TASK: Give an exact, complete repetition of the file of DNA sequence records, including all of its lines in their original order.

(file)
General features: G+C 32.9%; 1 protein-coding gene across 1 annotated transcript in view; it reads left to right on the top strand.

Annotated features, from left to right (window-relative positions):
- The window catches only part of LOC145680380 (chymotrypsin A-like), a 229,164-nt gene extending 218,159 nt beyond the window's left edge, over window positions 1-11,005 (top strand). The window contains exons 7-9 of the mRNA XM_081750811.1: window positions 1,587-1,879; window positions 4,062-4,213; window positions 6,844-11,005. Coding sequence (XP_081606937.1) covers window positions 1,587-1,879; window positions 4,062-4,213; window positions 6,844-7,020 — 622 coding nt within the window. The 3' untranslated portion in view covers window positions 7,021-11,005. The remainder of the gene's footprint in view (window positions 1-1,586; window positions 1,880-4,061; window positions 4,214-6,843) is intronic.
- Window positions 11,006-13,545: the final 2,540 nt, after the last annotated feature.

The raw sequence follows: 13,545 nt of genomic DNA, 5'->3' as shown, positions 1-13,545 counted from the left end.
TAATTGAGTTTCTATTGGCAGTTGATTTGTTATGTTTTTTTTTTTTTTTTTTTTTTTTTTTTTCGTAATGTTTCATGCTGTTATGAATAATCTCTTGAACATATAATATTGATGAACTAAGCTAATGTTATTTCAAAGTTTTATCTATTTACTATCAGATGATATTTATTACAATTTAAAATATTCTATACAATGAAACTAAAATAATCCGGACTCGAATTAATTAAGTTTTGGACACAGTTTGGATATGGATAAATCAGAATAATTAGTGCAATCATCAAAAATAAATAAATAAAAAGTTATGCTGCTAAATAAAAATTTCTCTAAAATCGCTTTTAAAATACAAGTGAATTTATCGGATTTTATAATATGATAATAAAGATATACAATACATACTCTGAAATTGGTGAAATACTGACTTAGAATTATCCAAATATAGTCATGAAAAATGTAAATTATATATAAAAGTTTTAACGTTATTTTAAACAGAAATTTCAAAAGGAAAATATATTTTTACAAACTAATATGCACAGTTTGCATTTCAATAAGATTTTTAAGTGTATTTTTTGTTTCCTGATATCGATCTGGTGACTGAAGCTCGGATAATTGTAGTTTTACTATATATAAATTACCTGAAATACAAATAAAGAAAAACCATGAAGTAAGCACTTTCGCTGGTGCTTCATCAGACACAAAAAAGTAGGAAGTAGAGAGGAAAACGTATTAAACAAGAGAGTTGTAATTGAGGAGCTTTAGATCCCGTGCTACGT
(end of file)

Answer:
General features: G+C 32.9%; 1 protein-coding gene across 1 annotated transcript in view; it reads left to right on the top strand.

Annotated features, from left to right (window-relative positions):
- The window catches only part of LOC145680380 (chymotrypsin A-like), a 229,164-nt gene extending 218,159 nt beyond the window's left edge, over window positions 1-11,005 (top strand). The window contains exons 7-9 of the mRNA XM_081750811.1: window positions 1,587-1,879; window positions 4,062-4,213; window positions 6,844-11,005. Coding sequence (XP_081606937.1) covers window positions 1,587-1,879; window positions 4,062-4,213; window positions 6,844-7,020 — 622 coding nt within the window. The 3' untranslated portion in view covers window positions 7,021-11,005. The remainder of the gene's footprint in view (window positions 1-1,586; window positions 1,880-4,061; window positions 4,214-6,843) is intronic.
- Window positions 11,006-13,545: the final 2,540 nt, after the last annotated feature.

The raw sequence follows: 13,545 nt of genomic DNA, 5'->3' as shown, positions 1-13,545 counted from the left end.
TAATTGAGTTTCTATTGGCAGTTGATTTGTTATGTTTTTTTTTTTTTTTTTTTTTTTTTTTTTCGTAATGTTTCATGCTGTTATGAATAATCTCTTGAACATATAATATTGATGAACTAAGCTAATGTTATTTCAAAGTTTTATCTATTTACTATCAGATGATATTTATTACAATTTAAAATATTCTATACAATGAAACTAAAATAATCCGGACTCGAATTAATTAAGTTTTGGACACAGTTTGGATATGGATAAATCAGAATAATTAGTGCAATCATCAAAAATAAATAAATAAAAAGTTATGCTGCTAAATAAAAATTTCTCTAAAATCGCTTTTAAAATACAAGTGAATTTATCGGATTTTATAATATGATAATAAAGATATACAATACATACTCTGAAATTGGTGAAATACTGACTTAGAATTATCCAAATATAGTCATGAAAAATGTAAATTATATATAAAAGTTTTAACGTTATTTTAAACAGAAATTTCAAAAGGAAAATATATTTTTACAAACTAATATGCACAGTTTGCATTTCAATAAGATTTTTAAGTGTATTTTTTGTTTCCTGATATCGATCTGGTGACTGAAGCTCGGATAATTGTAGTTTTACTATATATAAATTACCTGAAATACAAATAAAGAAAAACCATGAAGTAAGCACTTTCGCTGGTGCTTCATCAGACACAAAAAAGTAGGAAGTAGAGAGGAAAACGTATTAAACAAGAGAGTTGTAATTGAGGAGCTTTAGATCCCGTGCTACGT